Cyclists are expressing some relief over new software designed to cut down on the potentially dangerous traffic signal trend of red reverts.
The “amber lock” is made-in-Ottawa software that’s set to be rolled out at hundreds of intersections with high volumes of cyclists.
Red reverts occur when vehicles, including bicycles, cause sensors in the road to trigger a traffic light change.
The sensor technology is meant to speed the flow of traffic through intersections. But if the vehicle or bicycle moves past the sensors too soon, the signal immediately switches back to red and the cross traffic gets a green light again.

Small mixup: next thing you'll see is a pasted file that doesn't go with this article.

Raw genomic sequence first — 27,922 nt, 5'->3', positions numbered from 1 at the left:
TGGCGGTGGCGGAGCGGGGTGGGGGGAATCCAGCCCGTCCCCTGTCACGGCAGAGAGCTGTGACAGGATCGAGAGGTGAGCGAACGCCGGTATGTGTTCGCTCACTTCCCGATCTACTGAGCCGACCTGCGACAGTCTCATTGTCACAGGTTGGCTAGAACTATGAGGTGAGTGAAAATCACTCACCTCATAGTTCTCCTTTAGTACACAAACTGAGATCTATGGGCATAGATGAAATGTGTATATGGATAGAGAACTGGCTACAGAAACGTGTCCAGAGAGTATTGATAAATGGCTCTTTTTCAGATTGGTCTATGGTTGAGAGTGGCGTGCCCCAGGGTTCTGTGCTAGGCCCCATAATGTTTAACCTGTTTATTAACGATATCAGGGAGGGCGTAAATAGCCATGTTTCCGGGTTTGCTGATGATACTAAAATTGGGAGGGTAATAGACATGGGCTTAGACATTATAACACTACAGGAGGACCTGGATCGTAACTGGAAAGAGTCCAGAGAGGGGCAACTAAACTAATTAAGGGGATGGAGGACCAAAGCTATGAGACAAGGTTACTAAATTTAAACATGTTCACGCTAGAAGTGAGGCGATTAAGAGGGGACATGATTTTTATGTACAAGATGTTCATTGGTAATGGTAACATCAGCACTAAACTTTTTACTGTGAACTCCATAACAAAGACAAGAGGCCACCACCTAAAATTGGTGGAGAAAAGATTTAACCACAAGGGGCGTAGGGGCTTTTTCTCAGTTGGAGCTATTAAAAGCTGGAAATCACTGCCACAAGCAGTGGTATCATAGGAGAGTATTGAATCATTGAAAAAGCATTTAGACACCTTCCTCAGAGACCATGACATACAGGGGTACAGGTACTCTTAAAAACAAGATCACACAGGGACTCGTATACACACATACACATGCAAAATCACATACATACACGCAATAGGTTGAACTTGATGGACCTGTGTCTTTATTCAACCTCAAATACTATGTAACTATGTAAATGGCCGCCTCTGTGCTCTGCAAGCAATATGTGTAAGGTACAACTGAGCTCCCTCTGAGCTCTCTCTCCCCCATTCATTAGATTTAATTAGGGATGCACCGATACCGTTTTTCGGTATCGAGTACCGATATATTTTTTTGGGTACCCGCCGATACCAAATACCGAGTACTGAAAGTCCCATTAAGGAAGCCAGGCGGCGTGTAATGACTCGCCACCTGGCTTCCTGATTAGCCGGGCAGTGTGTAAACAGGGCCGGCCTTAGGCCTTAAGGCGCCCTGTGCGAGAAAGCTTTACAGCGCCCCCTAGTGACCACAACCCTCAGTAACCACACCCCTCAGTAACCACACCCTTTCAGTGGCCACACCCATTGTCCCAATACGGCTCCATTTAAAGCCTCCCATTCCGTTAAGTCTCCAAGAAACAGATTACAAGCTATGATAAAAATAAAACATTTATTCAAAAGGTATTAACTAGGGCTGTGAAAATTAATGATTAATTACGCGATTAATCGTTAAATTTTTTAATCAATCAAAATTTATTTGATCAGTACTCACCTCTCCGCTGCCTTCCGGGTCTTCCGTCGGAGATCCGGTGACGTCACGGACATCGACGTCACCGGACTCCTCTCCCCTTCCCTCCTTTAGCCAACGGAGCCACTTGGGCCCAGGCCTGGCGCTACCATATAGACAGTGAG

That can leave cyclists caught in the middle of an intersection as the traffic signal is changing.
Instead of that happening, the amber lock guarantees the opposing traffic signal will stay red for at least 10 seconds, giving them more time to cross the intersection, said Phil Landry, the city’s director of traffic services.